|Option Trading Results vs S&P 500|
My Rollover IRA had an IRR of 12.03% through the end of 2017 compared to the SP500TR's 26.43%. Yikes! My Roth IRA had an IRR of 16.65% compared to the SP500TR's 21.80%. Better, but still not good.
One thing I do need to point out is I was never 100% invested in either my Rollover or Tastyworks accounts. It'd be really difficult to track and quantify the capital in play at any given time and adjust for those effects so for me the easiest way to compare is to just use the starting and ending values as I did above. Although, it's encouraging that the returns were solid considering that there as less capital "at risk" at any given time compared to a passive investment into the S&P 500.
Difficulties During 2017
Last year was a tough year for anyone that wasn't long the market and didn't BTFD even though the dips were only like 1%. When the broad based S&P 500 moves up nearly 19% that makes the hurdle to outperform even harder. Nevertheless the results are what they are and while they're disappointing I'm also encouraged to keep at it. However, I do want to point out some of the difficulties that 2017 and options trading in general presented.
For starters, fees! Taking an active approach to investing means more commissions. In 2017 I spent nearly $2,600 in commissions/exchange fees between the 2 accounts. Compare that to a low cost passive investment in the S&P 500, assuming a 0.10% expense ratio and no commissions, would have worked out to somewhere around $160 in fees. That's a huge hurdle to overcome and will definitely be something I'll be tracking and monitoring at the end of 2018.
Another big issue that I faced was that the markets were on pretty much a one way train higher which meant volatility was on an elevator to the ground floor. That combination hurt me in two ways.
One being that I kept losing out on to the upside when my covered call strikes were breached and the underlying share prices kept moving higher and higher. That meant I kept losing out on potential additional option premiums or higher capital gains by moving my strikes out to higher levels. I kept expecting the market to at least fluctuate, in the hopes of rolling out in time, but the markets rarely accommodated me.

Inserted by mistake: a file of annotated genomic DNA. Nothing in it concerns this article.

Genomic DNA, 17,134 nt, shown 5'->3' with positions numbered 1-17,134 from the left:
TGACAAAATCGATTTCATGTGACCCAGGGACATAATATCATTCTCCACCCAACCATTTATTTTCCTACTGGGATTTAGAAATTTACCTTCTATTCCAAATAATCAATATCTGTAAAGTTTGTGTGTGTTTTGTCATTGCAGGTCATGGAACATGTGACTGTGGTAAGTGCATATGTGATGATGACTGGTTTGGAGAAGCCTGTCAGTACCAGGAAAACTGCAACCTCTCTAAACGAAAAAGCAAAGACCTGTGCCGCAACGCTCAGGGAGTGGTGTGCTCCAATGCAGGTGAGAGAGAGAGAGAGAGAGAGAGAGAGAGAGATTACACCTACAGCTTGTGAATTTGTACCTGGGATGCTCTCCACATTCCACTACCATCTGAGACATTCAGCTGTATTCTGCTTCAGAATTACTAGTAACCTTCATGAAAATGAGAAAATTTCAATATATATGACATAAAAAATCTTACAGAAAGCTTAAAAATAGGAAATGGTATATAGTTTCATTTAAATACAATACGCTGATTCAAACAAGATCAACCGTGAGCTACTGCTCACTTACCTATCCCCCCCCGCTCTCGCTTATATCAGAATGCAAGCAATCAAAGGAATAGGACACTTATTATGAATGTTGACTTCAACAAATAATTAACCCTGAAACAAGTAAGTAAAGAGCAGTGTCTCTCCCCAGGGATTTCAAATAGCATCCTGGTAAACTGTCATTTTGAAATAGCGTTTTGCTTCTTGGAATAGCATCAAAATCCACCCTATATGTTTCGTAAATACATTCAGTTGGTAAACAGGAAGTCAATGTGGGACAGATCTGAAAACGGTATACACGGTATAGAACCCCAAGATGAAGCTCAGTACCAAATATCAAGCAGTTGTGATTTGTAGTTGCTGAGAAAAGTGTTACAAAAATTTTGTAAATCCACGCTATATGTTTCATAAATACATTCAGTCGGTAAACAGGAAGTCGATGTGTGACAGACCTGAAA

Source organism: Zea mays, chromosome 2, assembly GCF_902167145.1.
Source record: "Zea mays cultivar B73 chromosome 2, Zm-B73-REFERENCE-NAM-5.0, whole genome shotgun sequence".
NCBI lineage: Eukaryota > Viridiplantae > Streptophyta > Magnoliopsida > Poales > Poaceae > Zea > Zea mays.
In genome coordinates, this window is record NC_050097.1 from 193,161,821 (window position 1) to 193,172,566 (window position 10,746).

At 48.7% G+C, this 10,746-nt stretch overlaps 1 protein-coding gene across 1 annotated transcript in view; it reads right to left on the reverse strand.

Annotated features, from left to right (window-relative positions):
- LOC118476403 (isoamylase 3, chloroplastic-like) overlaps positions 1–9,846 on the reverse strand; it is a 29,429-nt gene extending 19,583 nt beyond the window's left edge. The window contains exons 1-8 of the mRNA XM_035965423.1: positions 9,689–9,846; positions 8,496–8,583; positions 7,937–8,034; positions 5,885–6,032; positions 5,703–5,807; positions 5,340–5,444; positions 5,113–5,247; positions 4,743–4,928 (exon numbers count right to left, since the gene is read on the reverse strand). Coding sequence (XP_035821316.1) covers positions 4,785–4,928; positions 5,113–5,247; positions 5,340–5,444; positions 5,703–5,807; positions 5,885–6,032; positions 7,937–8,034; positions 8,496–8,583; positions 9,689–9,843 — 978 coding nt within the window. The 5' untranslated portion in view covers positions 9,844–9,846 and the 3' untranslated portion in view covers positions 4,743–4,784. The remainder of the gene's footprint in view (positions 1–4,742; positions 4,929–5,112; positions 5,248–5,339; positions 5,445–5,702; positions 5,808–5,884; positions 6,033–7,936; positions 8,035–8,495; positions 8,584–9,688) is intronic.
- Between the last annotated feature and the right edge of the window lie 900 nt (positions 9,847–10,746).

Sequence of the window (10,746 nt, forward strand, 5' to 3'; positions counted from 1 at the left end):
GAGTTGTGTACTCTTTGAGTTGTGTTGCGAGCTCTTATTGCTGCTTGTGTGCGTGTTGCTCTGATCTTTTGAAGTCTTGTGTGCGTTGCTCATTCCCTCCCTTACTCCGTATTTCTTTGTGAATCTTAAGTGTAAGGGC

With the markets moving higher, without any downside movement of note, that meant that volatility kept getting crushed*. As a net option seller you get the most bang for your buck in terms of option premium when implied volatility is high. Higher implied volatility means higher option prices.
*Side note when there's stories of ex-retail employees selling volatility because it only goes down and then I think even starting a hedge fund because he happened to get lucky it might be time to start expecting some volatility to return to the markets. There's no doubt that short vol was one of the most profitable plays of 2017, but at some point volatility will return and I have enough faith in "the powers that be" that they can't keep everything "Goldilocks".
Looking Forward to 2018
This year should be a more telling year as to the viability of my options trading as a means to produce income. Assuming 2018 doesn't continue the one way move higher with persistently low, and falling, volatility I should be able to close the gap between my own performance and the SP500TR. A little two way price movement in the markets sure would be nice.
Commissions and fees will still be a big drag on my performance compared to the SP500TR. I consider the results both promising and disappointing with no clear edge/winner to either side as of yet. 2017 was an outlier year for the markets and while it sucks to miss out on those potential gains the end result was that I was still profitable in the infancy stage of my foray into options trading.
I'll check back in around the middle of this year, hopefully with some better results to report.
Do you use options as a means to supplement your investment income? Do you think it's a viable strategy to use as a means to reach FI/RE earlier than just dividends alone?